Irrigation officials and employees got a dose of President Aquino’s reputation for testiness at official events during the 50th anniversary celebration of the National Irrigation Administration (NIA) in Diliman, Quezon City, on Tuesday.
NIA personnel, led by Administrator Antonio Nangel, who were gathered to hear their honored guest speak, must have gotten the surprise of their lives when a stern-looking Aquino started scolding them for continually failing to meet their targets year after year.
“We’ve been together in this administration for the last three years, and it seems you know me—I don’t have time to fool around. Let me be honest with you: I am dismayed because until now it shows that there have been few changes in the National Irrigation Administration,” he said.
He put Nangel on notice that he would be checking up on the latter’s many “palusot” (excuses) and unfulfilled promises.
The President as much as said that the occasion did not call for celebration as many farmlands across the country continued to suffer from low productivity due to lack of irrigation facilities.
It was a different story last week when Aquino went to the Department of Public Works and Highways for the department, which has a history of corruption, during its 115th founding anniversary.
To show his satisfaction with the DPWH, he gave public works personnel an anniversary bonus of P10,000 each for their hard work, efficiency, cost-effective and timely services, and adherence to his “straight path” mantra of public service.
Earlier Tuesday, the President also visited the Department of Health (DOH) to preside over the groundbreaking of its new medical center complex.
In a brief speech, Aquino extended his appreciation for the health services the department was delivering to the public. He even complimented the agency, saying it was the administration’s barometer and “proof” that “its mandate to the people” was being fulfilled.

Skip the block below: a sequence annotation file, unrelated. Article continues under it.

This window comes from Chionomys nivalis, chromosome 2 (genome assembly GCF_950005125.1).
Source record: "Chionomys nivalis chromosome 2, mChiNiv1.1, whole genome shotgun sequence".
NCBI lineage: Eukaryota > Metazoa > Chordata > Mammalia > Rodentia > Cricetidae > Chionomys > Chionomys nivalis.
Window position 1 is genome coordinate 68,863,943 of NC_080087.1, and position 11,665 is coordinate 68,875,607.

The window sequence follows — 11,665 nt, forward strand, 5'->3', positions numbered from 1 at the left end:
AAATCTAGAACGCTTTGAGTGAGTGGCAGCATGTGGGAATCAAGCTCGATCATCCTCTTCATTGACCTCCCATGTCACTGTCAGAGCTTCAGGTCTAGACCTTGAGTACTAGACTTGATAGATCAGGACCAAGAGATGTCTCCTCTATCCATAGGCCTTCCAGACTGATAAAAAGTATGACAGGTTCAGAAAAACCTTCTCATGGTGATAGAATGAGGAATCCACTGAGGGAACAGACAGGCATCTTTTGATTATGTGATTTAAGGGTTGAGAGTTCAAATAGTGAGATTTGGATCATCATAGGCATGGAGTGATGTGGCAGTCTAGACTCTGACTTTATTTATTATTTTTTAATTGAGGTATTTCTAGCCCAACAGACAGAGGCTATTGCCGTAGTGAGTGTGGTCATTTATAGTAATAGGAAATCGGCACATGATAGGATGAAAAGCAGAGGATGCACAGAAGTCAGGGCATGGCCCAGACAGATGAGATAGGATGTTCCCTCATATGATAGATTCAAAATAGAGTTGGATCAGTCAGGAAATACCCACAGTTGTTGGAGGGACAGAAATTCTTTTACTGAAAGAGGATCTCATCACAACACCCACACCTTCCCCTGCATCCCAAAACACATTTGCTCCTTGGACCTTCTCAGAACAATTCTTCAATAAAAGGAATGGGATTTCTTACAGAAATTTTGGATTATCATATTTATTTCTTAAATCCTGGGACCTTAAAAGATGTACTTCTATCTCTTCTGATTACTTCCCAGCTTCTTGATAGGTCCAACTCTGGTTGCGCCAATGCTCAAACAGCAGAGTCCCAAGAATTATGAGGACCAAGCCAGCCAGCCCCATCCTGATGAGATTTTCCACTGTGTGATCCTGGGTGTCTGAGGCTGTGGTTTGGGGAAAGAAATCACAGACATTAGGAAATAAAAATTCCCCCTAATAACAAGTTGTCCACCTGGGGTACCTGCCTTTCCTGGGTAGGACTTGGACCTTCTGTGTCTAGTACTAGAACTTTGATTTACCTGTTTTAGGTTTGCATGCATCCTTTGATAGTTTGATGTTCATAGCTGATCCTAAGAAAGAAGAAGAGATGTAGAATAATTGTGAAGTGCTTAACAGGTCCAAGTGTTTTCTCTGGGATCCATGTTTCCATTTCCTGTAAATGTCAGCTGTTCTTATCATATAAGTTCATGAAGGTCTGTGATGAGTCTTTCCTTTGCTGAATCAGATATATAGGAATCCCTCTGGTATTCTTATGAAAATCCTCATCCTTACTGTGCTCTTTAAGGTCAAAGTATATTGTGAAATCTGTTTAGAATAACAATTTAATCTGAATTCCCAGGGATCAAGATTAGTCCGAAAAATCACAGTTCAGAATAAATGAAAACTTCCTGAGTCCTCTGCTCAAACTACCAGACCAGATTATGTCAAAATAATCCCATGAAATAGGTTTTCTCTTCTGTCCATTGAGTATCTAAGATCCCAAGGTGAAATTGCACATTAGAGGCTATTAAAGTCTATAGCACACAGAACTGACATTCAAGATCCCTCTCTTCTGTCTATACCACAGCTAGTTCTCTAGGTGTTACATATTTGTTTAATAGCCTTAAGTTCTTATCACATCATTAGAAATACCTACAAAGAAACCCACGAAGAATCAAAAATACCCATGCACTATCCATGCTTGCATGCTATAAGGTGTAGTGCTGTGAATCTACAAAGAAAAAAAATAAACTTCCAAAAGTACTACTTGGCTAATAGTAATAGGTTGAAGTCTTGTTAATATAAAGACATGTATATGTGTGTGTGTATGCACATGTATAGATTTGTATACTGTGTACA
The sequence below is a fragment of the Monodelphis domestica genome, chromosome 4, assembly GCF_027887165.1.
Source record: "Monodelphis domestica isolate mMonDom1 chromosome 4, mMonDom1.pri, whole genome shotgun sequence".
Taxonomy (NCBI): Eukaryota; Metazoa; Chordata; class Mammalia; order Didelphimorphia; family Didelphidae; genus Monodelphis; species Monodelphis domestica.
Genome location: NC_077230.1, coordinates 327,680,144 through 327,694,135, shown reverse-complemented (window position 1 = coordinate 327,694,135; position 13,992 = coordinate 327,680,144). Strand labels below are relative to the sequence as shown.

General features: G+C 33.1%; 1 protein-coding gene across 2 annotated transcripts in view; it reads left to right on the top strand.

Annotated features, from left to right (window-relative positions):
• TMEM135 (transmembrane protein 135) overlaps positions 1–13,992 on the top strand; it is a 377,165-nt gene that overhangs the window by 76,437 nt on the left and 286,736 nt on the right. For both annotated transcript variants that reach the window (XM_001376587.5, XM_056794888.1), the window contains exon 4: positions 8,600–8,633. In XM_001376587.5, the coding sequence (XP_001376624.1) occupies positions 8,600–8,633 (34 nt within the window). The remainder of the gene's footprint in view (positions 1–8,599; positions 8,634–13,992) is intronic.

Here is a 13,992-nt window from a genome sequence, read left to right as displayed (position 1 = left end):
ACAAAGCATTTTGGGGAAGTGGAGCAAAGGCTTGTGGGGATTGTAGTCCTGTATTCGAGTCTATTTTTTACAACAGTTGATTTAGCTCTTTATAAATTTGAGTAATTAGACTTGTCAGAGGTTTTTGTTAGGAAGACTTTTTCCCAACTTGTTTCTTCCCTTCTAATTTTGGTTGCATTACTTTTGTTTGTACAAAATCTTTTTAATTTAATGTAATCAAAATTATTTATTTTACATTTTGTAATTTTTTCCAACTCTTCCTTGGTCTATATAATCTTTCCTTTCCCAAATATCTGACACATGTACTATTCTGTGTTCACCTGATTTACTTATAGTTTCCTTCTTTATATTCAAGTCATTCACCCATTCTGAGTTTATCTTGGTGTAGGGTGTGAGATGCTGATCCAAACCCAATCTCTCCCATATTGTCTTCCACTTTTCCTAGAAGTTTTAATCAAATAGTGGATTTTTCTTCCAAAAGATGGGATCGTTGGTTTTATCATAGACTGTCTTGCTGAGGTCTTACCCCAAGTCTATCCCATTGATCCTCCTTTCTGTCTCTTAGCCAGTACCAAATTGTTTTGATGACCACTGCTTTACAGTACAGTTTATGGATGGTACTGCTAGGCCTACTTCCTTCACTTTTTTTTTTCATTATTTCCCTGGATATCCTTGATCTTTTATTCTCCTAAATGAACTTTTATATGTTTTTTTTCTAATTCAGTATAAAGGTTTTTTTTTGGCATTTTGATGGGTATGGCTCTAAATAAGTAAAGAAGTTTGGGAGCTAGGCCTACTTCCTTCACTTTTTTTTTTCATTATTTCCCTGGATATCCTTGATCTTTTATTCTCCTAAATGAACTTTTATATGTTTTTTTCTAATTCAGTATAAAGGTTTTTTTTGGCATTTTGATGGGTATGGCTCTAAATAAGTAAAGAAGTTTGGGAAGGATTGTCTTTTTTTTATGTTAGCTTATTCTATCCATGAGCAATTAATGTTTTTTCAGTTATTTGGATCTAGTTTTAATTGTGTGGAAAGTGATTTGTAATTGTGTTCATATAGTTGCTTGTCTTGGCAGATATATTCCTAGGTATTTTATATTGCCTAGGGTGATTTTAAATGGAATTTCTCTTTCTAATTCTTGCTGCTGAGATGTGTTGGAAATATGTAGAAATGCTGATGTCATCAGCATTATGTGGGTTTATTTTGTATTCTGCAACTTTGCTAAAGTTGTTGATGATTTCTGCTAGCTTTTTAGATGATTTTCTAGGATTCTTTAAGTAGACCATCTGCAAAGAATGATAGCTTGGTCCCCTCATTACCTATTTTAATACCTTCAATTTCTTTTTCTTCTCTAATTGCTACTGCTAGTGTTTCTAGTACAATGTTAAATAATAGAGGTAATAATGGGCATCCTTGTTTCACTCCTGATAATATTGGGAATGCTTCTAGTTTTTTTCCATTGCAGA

Hours later, he went to the NIA to deliver a different message.
Aquino appointed Nangel to the NIA, a government-owned and -controlled corporation that is primarily responsible for developing and managing irrigation systems in the country.
Addressing Nangel as “engineer,” he began his speech by seeking the indulgence of his audience as he said he would not beat around the bush.
The audience, composed of NIA employees, farmers and other irrigation stakeholders heartily applauded.
But what he said next was not music to their ears.
Expressing his frustrations over the NIA’s lackluster performance, Aquino said he felt that “with what’s happening at NIA, you yourselves are inviting me to monitor you closely.”
“I was elected by the people to watch over the state of every institution of government. But I’m just human, not a CCTV camera that can monitor (government agencies’) actions for 24 hours,” he said.
According to the President, those who knew him well knew that “excuses or alibis don’t (fool) me. So if we have talked already, and you promised something, I don’t expect you to go back on your word.”
To give an example of the NIA’s history of failures and inefficiencies, he cited the “long-pending” irrigation reservoir in his Tarlac hometown.
The Balog-Balog dam project in Tarlac province was conceived during the first Aquino presidency, with the Italian government expressing its willingness to fund it at the time.
The dam was deemed to be the answer to the destruction caused by an earthquake and the Mt. Pinatubo eruption on the irrigation canals in Tarlac in 1990 and 1991.
The project was declared as “not economically feasible” by then President Fidel Ramos, but was partially pursued by the administration of deposed President Joseph Estrada.
According to Aquino, his predecessor, President Gloria Macapagal-Arroyo, had told him: “Consider it done.”